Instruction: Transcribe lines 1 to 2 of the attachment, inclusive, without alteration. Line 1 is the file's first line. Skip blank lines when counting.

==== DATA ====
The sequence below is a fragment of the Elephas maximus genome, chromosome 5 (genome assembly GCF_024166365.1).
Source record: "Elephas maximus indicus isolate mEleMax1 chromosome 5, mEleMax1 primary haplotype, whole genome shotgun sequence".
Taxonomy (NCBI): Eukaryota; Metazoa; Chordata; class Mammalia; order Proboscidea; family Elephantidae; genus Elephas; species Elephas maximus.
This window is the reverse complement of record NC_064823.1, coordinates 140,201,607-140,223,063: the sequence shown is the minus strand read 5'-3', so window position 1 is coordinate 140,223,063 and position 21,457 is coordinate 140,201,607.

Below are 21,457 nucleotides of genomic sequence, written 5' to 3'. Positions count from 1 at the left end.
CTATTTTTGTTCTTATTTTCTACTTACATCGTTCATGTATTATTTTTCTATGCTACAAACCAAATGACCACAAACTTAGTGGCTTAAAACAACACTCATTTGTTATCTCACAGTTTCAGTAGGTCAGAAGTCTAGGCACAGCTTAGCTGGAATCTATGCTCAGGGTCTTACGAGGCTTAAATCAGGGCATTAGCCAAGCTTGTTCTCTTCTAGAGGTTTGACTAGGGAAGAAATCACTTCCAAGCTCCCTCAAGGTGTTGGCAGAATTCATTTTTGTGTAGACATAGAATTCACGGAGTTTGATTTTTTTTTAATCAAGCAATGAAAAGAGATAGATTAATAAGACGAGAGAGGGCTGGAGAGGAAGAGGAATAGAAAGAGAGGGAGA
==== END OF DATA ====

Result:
The sequence below is a fragment of the Elephas maximus genome, chromosome 5 (genome assembly GCF_024166365.1).
Source record: "Elephas maximus indicus isolate mEleMax1 chromosome 5, mEleMax1 primary haplotype, whole genome shotgun sequence".